Conflict potentially arises when trademark users begin trafficking in similar products. Imagine for a moment that a “Space Force” jumper begins appearing in retail stores. Who’s selling? The U.S. military or Netflix? Trademarks help clarify the source of goods and services.
For many years, the U.S. government was lax when it came to registering trademarks for its military assets and didn’t put up much of a fight when others made claims. For example, Paramount Pictures applied to register “JAG” six times between 1995 and 2005 — spanning the time that its CBS series was on the air — and the applications were not opposed by the government.
Soon thereafter, applications for registrations exploded as the military gobbled up everything from “Special Forces” to “NORAD tracks Santa.” In 2011, the Navy even got around to finally registering JAG-related marks. For one brief moment, the issue of military trademarks earned significant attention. That would be in May 2011, when, days after the death of Osama bin Laden, Disney applied for a registration on “Seal Team 6” — and not just for entertainment, either. Disney wanted a registration for clothing, footwear and headwear. Within weeks, upon public outcry, Disney abandoned its pursuit.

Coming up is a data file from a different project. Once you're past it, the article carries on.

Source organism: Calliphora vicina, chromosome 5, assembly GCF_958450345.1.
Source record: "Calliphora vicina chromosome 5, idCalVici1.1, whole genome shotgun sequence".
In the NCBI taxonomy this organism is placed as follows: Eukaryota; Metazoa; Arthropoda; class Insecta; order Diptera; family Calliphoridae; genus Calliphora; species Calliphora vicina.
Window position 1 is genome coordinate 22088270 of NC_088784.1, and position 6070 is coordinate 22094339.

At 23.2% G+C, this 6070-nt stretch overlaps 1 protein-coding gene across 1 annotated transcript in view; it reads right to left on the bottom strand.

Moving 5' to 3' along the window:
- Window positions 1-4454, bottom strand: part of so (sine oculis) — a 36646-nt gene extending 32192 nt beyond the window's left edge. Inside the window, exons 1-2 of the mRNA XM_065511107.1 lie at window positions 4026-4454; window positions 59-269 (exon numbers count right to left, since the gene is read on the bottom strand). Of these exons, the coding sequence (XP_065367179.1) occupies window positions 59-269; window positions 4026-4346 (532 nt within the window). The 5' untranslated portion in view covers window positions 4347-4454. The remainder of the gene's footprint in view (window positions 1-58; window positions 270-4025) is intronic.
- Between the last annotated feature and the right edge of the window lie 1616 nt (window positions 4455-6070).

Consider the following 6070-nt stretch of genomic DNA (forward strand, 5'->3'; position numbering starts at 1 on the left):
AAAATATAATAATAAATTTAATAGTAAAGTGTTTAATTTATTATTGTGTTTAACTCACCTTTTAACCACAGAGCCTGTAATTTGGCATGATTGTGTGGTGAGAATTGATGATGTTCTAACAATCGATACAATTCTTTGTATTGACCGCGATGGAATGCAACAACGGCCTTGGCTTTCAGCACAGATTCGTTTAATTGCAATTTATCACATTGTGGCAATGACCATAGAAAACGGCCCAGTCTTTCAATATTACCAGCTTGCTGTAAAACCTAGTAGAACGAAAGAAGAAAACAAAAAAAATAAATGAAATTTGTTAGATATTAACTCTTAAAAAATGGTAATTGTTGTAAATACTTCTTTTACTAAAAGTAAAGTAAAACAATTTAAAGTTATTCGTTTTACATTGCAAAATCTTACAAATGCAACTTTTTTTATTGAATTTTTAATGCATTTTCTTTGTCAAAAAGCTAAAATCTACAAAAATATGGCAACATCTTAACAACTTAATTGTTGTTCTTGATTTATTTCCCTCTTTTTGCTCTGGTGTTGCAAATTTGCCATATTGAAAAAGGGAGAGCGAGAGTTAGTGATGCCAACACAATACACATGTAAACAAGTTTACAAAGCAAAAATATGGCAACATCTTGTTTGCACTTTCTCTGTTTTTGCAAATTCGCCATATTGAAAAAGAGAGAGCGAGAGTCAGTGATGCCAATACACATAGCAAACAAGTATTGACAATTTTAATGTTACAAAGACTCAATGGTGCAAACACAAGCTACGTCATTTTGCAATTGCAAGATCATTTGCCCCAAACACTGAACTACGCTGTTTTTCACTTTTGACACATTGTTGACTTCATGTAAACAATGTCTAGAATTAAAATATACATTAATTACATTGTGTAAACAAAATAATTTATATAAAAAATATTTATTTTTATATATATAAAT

Now comes the introduction of the U.S. Space Force, and given Trump’s history as a businessman, one would expect his administration to be quite aggressive in securing trademarks. After all, during the time when Trump starred on The Apprentice, the Trump Organization was mostly just licensing the “Trump” brand to developers of hotels, casinos and golf courses. To put it bluntly, fame was Trump’s primary commercial asset while trademarks ensured a way to exploit that.